The Saga of the Four Apes continues:
Fu, Herman, Bobo, and I move quietly through the construction site, sticking to the nighttime shadows. We know the bad guys have some connection to this piece of real estate, but don’t know the details. We freeze when an attractive young woman steps from behind a support column.
I nod at her. “Samantha. Bad neighborhood for a young lady by herself.”
“Oh, I’m not alone.” She motions with her left hand, and Ob-ob steps into view. She motions with her other hand, and an enormous white-haired, white-skinned gorilla leaves its hiding spot.
“The vanilla gorilla project is real? I thought that was just a joke around the agency.”
The gorilla takes a hop towards me, pounding its chest. I take a couple of involuntary steps backward until Herman moves beside me, pounding his own chest in response.
“What’s your play here, Sam?”
“Nothing much. We’re going to take you back to the agency. You know, dead or alive.”
“Your plan’s ridiculous. Your team’s burned, same as mine. Same reason as mine.”
“It’s Cixi’s plan, actually.” She points up at some construction scaffolding, where a female orangutan slides down to stand beside her. Cixi sticks her tongue out at me and blows a flatulent noise in my direction.
“Look, even if your plan made sense, you’ve forgotten one thing: you can’t take us. You get missions when we’re too busy doing something important. You’re our back-ups. You’re the B-team.”
“Ha. We’re younger, faster, and smarter than you. While you’ve been driving around the country in that truck doing God-knows-what, each of us has been doing nothing but training to defeat their counterpart. We know all your weaknesses.” She unfastens a button on her shirt, drawing my attention away from where it should be.
Fu walks towards our opponents, his hands clasped behind his back in a thoughtful pose. Behind his back, he flashes us a gesture, intertwining his fingers one way, then reversing them. Criss-cross. He blows a flatulent noise at Sam’s team, our signal to spring into action.
Herman grabs Sam, carrying her up the scaffolding towards the top of the building. Bobo leaps on the white gorilla, creating a screeching, roaring, brown-and-white furball.
I charge at Cixi with my fist cocked back for a punch. She’s like Fu, a planner. A chess player. A go player. A sudden blitz attack might take her out. Just before I reach punching range, I drop into a vicious, soccer-style slide tackle. Something in her leg gives way with a wet, snapping sound. I roll over her as she goes down, locking my legs around one of her arms. She yields when I hook my thumbs into the corners of her eyes. She’s easily strong enough to pull either of my arms away, but it would cost her at least one eyeball.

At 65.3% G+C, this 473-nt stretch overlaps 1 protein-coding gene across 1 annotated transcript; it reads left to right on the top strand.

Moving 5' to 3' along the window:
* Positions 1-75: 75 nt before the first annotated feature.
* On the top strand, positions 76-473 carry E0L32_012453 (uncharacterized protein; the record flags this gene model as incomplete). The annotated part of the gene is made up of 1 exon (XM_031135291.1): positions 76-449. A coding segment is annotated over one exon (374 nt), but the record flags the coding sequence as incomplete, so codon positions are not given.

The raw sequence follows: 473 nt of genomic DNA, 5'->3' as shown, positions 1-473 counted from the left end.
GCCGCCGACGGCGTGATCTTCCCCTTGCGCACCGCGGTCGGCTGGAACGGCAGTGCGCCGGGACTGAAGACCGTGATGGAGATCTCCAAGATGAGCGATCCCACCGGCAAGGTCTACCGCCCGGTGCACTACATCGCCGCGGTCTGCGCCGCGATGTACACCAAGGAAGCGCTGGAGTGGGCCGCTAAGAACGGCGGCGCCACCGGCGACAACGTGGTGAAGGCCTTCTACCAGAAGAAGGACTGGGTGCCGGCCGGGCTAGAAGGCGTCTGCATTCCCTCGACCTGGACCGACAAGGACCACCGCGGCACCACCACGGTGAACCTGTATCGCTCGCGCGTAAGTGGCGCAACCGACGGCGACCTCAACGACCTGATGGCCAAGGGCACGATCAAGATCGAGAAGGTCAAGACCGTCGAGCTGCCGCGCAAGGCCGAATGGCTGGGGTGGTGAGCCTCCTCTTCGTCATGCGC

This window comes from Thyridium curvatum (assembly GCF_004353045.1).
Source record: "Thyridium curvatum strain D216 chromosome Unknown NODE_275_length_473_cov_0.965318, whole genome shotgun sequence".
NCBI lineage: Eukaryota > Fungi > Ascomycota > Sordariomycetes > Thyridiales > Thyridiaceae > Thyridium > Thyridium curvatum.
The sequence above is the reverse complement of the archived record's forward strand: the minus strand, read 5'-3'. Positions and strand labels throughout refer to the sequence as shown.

I survey the situation. The brown-and-white furball is now a brown-white-and-red furball. Herman holds Sam by an ankle, dangling her upside-down from the top of the scaffolding.
I lock eyes with Ob-ob, who has his teeth around Fu’s throat. “So, what’s it gonna be, Ob-ob? How many apes are walking out of here alive?”
Charming by Kirstie Olley. Unlike all the other fairy tale stories I’ve read recently, this one (based on Prince Charming) kept me interested.
Loneliness in a Cold Wind by Richard Wolkomir. A sad, but pointless story about dirigible fuel that makes people disappear.
Destiny by Forest Taylor. This story reads like a fairy tale, but didn’t hold my attention. It involved a battle between two goddesses: The Sun and Apocalypse.
Earth & Ice by Leah Welker. A troubled young boy with magical powers meets a young girl who is impossibly nice, understanding, accepting, etc. and she agrees to stay with him forever.
Twenty Minutes to Mars by Samuel Kabakoff. Another one of those stories where the teleporter malfunctions and now there are two copies of the person, but we didn’t know that teleporters normally fry the original person while creating a copy at the destination. That story has been written so many times that even if someone eventually invents teleporters that don’t fry people, everybody will be too afraid to use them.
In addition to the above short stories, the magazine also had some nice flash fiction pieces.
If you’re interested in submitting a story to a semi-pro magazine, you might want to consider Leading Edge, as they give feedback from at least two reviewers on every story. However, they do not want to read stories containing “nudity, sex, excessive violence, belittlement of traditional family values or religion, or drug use.”
Oh, how did the Four Apes’ fight with our counterparts end? We decided to call it a night, take different paths, and agree not to target each other in the future.
Later, we’d discover a threat so deadly that it would take eight apes to have any chance of defeating it. But, that is another story.